There’s no place like home for the holidays. Unless you’re playing host to Mel Gibson’s creepy and mean-spirited grandpa in Daddy’s Home 2, in which case you’d be forgiven for wanting to be anywhere else. Added to the cast of this spiritless sequel as Mark Wahlberg’s sex-pest father, the sight of a convicted domestic abuser laughing off his past by playing a thinly-veiled caricature of himself fosters the deeply unpleasant mood hanging uncomfortably over this otherwise mildly unfunny Christmas comedy.
Like many a half-baked sequel before it, Daddy’s Home 2 tries to generate some fresh energy by drafting in some new faces to the cast list. Cue Gibson’s wayward grandfather and John Lithgow’s ebullient ‘pappy’ descending on their peaceful families for the holidays to break-up the newfound bromance between Wahlberg and Will Ferrell’s progressive co-dads.
Unfortunately, double the dads doesn’t result in double the laughs. The humour is hackneyed and incredibly patchy, Sean Anders and John Morris’ script simply rehashing many of the goofball shenanigans and reductive male stereotypes of the first movie – only this time there are no gooey, warm-hearted characters to make the sour material palatable.
There are some highlights, of course. A delightfully silly Mexican snowball-off during a live nativity scene delivers the movie’s biggest belly laughs and many of the performances deserve praise. Wahlberg and Ferrell continue to have a genuine chemistry – even if the former struggles to sell the peppy and sentimental dynamic with his new parenting buddy; meanwhile John Lithgow proves to be an entertaining addition to the cast, his irrepressible enthusiasm perfectly matched with Ferrell’s dewy-eyed manchild schtick.
And then Gibson swaggers onto the scene to stomp all over these merry misadventures. It’s hard to overstate quite how tone-deaf Gibson’s casting is in light of recent events. Here we have a shamelessly chauvinistic wretch who tells jokes about dead hookers, brags about mistreating women and encourages his grandson to grope his schoolboy crush without permission. This irresponsible characterisation is further compounded by an attempt to make us feel sorry for the perverted scumbag by suggesting he feels like an outsider within his own family – despite having spent the entire movie gleefully destroying his “loved ones'” Christmas by turning them against one another.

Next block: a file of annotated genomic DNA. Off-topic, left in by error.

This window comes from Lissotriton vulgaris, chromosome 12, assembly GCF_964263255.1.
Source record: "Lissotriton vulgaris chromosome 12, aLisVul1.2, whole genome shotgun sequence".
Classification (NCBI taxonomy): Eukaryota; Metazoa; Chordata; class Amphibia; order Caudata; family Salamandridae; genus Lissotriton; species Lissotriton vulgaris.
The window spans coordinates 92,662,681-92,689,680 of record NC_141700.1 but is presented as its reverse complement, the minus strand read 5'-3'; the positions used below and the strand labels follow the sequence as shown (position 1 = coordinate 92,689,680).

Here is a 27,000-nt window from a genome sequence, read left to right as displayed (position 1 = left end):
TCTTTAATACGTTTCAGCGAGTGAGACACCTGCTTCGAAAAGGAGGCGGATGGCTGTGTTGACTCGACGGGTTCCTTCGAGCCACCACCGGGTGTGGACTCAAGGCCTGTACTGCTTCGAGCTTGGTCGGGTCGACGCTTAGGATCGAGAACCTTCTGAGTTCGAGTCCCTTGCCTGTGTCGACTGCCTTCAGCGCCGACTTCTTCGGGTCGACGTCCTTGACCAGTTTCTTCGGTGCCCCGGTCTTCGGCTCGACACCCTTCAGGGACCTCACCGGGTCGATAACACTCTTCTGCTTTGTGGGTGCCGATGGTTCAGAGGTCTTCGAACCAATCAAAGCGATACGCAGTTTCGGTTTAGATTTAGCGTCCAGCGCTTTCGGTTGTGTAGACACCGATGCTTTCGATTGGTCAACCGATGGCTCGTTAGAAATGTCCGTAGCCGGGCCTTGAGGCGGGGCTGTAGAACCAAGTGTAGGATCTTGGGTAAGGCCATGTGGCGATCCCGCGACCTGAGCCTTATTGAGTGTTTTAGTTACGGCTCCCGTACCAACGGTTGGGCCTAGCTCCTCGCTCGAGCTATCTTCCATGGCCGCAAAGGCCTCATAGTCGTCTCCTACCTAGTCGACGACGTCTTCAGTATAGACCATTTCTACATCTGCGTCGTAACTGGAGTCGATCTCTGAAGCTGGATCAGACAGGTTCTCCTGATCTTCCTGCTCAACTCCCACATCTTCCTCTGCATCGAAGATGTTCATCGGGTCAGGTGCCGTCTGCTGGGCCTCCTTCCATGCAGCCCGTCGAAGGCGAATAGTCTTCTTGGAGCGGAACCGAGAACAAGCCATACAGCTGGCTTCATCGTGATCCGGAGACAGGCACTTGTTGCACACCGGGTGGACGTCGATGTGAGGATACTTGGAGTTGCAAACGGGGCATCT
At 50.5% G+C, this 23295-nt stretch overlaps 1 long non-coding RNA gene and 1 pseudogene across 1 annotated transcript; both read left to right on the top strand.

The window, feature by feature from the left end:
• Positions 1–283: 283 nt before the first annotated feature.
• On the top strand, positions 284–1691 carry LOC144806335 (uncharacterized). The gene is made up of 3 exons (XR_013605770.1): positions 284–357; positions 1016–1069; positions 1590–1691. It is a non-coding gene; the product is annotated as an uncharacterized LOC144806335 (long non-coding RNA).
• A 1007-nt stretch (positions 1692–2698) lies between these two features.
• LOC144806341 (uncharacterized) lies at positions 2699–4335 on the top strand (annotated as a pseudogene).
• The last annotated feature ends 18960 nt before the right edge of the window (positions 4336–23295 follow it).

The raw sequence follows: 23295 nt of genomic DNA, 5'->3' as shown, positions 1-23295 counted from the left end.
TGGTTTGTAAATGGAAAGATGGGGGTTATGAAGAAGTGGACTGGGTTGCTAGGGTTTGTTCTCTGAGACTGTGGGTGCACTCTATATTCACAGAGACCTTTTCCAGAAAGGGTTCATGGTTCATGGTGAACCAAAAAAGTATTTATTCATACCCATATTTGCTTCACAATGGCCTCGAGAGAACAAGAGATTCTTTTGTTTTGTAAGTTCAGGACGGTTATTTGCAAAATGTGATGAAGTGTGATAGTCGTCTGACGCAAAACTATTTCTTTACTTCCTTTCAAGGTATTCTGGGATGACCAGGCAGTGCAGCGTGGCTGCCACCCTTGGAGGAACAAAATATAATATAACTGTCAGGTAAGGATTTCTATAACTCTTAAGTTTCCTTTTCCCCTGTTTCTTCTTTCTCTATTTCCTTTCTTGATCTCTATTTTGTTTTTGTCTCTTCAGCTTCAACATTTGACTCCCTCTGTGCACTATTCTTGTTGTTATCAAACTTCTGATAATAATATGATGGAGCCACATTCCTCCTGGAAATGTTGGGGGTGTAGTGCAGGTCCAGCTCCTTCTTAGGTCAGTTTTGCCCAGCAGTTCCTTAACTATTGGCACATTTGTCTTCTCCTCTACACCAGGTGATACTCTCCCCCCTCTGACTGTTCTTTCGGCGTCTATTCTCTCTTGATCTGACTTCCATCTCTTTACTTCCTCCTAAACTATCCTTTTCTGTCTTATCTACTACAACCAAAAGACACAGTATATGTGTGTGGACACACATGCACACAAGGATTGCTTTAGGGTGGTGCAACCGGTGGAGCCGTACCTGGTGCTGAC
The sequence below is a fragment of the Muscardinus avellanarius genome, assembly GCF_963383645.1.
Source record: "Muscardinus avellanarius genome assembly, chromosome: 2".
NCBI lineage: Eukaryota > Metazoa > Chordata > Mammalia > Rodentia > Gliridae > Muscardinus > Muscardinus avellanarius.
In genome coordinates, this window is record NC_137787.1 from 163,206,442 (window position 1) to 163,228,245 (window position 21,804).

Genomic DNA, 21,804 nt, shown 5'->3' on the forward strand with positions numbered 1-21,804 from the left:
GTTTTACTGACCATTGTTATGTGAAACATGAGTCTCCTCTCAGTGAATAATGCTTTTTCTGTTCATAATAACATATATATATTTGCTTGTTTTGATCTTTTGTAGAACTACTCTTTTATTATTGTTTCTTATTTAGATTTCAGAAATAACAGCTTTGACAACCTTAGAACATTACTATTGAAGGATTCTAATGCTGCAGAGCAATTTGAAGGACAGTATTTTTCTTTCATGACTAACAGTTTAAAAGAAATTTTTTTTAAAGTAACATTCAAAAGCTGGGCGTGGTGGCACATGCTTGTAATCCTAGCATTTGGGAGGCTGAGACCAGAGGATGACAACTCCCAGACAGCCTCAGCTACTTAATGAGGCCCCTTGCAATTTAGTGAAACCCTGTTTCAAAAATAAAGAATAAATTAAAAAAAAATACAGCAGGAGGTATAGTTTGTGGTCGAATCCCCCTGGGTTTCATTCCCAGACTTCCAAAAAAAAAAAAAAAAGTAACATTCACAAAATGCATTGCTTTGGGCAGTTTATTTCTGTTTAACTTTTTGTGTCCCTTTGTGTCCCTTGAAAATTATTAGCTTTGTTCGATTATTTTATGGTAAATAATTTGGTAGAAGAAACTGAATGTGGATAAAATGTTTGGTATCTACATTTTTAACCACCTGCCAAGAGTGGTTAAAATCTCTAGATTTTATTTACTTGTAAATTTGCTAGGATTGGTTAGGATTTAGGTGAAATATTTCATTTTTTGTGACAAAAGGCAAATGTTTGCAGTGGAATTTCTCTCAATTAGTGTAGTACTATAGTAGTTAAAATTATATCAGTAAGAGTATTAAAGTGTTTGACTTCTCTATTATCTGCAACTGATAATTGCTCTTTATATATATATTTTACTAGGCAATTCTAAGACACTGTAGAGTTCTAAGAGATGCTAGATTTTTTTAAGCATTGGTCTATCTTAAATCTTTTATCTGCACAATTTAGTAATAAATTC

It’s perhaps unsurprising, then, that an attempt to tack a schmaltzy, Christmas-friendly ending onto this bitter tale fails to ring true. The plot is sketchy by nature, leaving very little time for its various subplots to bear fruit – the unexpected divorce of Lithgow’s Don is particularly clunky, feeling like it was parachuted into the story to unsuccessfully provide some much needed pathos amid all the merciless merth-making. As a result, the apparent personal growth both families experience fails to sweeten the sour taste left by the previous 99 minutes – not least because the one character who desperately needed to change remains entirely unmoved, his family merely blithely accepting his depraved acts as if it’s all part of his charm. We can only hope that viewers will not be quite so forgiving.
Runtime: 100 mins (approx.)
Director: Sean Anders
Screenwriters: Sean Anders, John Morris
Stars: Mark Wahlberg, Will Ferrell, Mel Gibson, John Lithgow